In this experiment, the researcher was trying to figure out from which trajectory height, chest height, chin height, or overhead height, would increase a basketball player’s shooting percentage. The researcher hypothesized that shooting the ball from the chin height would make you make more shots and therefore increase one’s shooting percentage. To complete the experiment, the researcher first began by measuring out fifteen feet distance from a ten foot high basketball hoop. Then, he had each player, the researcher, his brother, and his dad, shoot from each of the designated shooting positions taking ten shots from each position. After that, the researcher calculated the shooting percentage of each of the three shooters.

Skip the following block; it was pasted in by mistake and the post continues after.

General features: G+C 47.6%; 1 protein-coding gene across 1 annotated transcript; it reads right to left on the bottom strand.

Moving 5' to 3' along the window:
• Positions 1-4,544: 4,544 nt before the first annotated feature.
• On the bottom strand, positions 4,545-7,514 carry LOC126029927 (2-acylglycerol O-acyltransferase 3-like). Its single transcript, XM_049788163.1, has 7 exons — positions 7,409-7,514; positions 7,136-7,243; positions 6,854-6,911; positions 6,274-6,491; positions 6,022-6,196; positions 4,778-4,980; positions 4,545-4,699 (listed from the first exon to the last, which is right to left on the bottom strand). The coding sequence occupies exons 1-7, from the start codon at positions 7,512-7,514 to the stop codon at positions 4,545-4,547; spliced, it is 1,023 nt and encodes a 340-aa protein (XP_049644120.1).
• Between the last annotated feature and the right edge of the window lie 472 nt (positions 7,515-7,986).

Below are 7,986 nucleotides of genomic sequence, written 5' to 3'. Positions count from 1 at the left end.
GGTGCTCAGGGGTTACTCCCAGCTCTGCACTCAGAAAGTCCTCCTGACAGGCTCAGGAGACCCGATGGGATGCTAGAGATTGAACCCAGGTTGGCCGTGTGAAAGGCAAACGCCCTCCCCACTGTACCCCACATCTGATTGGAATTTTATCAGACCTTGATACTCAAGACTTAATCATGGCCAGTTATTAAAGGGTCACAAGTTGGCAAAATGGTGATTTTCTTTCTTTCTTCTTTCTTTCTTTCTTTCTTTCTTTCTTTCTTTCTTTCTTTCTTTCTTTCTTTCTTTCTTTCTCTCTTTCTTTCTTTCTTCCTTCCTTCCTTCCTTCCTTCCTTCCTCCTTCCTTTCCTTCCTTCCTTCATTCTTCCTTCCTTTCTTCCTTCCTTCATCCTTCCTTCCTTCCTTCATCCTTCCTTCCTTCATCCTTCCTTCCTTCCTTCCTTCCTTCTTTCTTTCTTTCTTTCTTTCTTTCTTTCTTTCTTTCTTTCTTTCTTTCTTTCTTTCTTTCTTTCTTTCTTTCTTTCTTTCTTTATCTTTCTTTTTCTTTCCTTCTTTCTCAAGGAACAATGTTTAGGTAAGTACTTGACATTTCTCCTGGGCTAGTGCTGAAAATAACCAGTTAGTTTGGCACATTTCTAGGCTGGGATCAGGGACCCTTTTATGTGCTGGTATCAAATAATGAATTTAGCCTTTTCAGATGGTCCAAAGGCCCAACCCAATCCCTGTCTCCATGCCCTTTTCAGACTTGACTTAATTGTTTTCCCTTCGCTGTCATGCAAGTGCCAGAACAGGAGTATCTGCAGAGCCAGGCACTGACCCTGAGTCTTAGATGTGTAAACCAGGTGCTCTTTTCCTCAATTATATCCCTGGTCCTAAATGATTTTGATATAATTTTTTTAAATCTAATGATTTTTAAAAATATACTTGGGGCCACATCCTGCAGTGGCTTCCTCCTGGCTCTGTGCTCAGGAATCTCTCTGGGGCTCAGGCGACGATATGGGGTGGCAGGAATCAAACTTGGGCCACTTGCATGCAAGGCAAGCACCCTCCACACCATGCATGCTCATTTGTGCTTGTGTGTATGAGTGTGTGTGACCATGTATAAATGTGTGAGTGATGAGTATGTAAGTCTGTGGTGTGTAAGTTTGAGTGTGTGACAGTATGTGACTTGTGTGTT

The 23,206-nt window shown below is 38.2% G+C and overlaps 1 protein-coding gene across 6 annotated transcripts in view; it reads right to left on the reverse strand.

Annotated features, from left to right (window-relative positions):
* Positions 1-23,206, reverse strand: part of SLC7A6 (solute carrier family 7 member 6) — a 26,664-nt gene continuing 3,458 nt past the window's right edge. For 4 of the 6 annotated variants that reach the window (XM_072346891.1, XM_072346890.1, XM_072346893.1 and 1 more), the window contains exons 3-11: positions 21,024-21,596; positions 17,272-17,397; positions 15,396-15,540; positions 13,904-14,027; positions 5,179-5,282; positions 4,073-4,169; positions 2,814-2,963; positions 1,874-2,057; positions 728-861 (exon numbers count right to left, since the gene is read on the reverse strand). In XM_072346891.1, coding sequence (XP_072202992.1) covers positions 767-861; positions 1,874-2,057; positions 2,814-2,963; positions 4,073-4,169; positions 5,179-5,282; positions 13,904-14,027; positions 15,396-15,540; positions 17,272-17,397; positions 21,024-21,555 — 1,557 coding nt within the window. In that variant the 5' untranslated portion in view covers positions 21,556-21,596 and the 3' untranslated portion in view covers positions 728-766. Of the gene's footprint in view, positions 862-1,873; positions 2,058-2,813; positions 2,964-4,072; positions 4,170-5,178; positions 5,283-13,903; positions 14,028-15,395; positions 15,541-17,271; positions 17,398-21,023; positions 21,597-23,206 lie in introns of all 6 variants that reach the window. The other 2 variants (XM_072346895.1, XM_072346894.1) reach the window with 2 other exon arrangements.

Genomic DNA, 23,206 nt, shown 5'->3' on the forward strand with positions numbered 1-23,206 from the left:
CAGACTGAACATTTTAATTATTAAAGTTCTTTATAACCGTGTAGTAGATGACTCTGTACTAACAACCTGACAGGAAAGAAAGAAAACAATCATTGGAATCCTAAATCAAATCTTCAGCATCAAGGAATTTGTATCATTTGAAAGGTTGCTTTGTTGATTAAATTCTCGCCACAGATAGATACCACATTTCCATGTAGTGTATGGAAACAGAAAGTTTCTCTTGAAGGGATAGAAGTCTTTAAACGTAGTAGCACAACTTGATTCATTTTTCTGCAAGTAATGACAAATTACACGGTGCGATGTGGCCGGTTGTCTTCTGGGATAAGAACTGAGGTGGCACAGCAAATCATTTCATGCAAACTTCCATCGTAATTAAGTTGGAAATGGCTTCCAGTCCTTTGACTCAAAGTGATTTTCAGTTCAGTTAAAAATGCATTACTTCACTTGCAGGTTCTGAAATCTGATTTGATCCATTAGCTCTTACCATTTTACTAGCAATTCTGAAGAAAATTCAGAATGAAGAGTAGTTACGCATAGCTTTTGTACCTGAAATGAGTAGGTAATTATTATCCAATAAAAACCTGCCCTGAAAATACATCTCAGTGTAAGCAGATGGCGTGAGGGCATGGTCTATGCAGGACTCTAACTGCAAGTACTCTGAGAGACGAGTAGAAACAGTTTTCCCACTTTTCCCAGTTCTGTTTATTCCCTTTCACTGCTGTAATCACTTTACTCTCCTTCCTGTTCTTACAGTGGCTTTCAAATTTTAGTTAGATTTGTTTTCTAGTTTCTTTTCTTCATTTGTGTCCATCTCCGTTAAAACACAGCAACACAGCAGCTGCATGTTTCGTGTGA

The researchers received adequate results. For shooting from the chest height, the researcher went five for ten for a 50% shooting percentage. The researcher’s brother went only four for ten getting a 40% shooting percentage, while the researcher’s dad did the best going a perfect ten for ten from the chest height, a perfect 100%. After that, next was the chin height from which the researcher went seven for ten with a 70% shooting percentage. The researcher’s brother went six for ten, while the researcher’s dad also went seven for ten. Next was the overhead height. The researcher shot a 60% going six for ten, the researcher’s brother went five for ten, and the researcher’s dad went seven for ten.
To conclude this experiment, the researcher figured out that shooting from the chin height did overall give the best results, proving their hypothesis correct.